If there is necessary arcane skill intrinsic to running any form of government it is having civil servants expertly trained in the high arts of graphs, flow charts and organizational tables.
And thus the latest draft of a proposed proposal of a concept relating to an idea loosely connected to an initiative concerning the future of the city's very own ruin-in-waiting — the Pier — has plopped on the desk of St. Petersburg Mayor Rick Kriseman.
Or as it is otherwise known: the Eyesore.
Oh if only former Mayor Bill Foster had been more proactive in razing the civic Rubik's Cube, then his poor successor wouldn't have to deal with what has essentially become a hobby on the part of the city's tsk-tsking class to try to save a structure with all the architectural allure of a PODS storage container.
Days ago, Kriseman's City Hall factotums submitted to his hizzoner three strategies on how to move forward with the vexing Pier question.
The work product includes detailed timelines to get various stages accomplished as well as some Rube Goldbergesque graphics full of arrows and bubbles and boxes all eventually leading to …
Well, a closer look at the artwork suggests that at the end of the process, after all the bubbles have been checked off and all the boxes have been filled, all the arrows end up at — "Begin Process of Design."
Sheesh, there are so many directions going hither and yon, the master plans look like Ikea directions for assembling a pencil. And they will make breakfast for you in the morning, too.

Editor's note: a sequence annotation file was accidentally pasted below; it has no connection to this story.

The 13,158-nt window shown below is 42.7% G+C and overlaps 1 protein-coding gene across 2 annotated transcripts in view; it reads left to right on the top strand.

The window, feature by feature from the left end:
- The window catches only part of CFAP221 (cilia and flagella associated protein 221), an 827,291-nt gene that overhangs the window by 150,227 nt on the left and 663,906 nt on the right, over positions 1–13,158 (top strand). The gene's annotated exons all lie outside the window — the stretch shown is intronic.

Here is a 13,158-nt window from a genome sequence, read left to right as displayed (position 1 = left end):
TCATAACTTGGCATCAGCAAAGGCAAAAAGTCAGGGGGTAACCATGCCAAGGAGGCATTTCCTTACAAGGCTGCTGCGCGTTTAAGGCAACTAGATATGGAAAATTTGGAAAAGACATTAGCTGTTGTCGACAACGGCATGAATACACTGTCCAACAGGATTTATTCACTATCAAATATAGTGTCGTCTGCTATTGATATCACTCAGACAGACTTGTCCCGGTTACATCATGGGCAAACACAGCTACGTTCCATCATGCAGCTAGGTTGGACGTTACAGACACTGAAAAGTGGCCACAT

Or more pointedly, after Kriseman puts up with months and months of whining, complaining, nagging and clucking mostly on the part of the city's potentates, mandarins and hotsy-tots, who regard the Pier as if Washington slept there, only then will the effort begin to design a new facility, which everyone will complain about anyway.
Memo to the Mayor: If you haven't already done so, now would be a good time to stash a bottle of scotch in your desk drawer. You're going to need it.
And things are only going to get worse.
On the campaign trail Kriseman pledged to have the new Pier edifice (whatever it is) up and running by 2015. That's so precious. Good grief, it's going to take that long just to get big-shot "Get off my lawn and leave my Pier alone!" crusader Bud Risser just to crack a smile.
Now even Kriseman's own minions have told him that the earliest anything could be built in time for a ribbon-cutting is 2018, which means that for his entire term the mayor is going to have to put up with more harrumphing than Mr. Potter waiting for the Bailey Building and Loan Association to fold. Make that two bottles of Dewar's, Mr. Mayor.
Of course there is another way to go.
Since he assumed office, Kriseman has created a vast executive branch hierarchy with a chief of staff, a deputy mayor, various spokesmen, and other assorted inner-sanctum apparatchiks.
At this rate the mayor will soon have a chancellor of the exchequer, national security adviser, joint chiefs of staff chairman, a director of the St. Petersburg Intelligence Agency, a Secret Service detail and an ambassador to Sopchoppy.
Inasmuch as Kriseman is turning the city's bureaucracy into the Kremlin-on-the-Bay, surely he could find the funding to hire a few ex-Navy SEALs to simply blow up the Pier in the dead of night.
For we all know that as long as that tribute to an inverted double-wide trailer continues to draw another bead of rust, Kriseman will be under pressure to preserve it to humor a few local swells to want to remember their first kiss — in 1904.
If the discreet mayoral hit men do the job right, a crestfallen Kriseman could plausibly claim that the Pier met its tragic end as the result of an earthquake. Or perhaps the creaking, aging structure was simply swallowed up by a sinkhole.
It's just an idea, although it will probably require a flow chart first.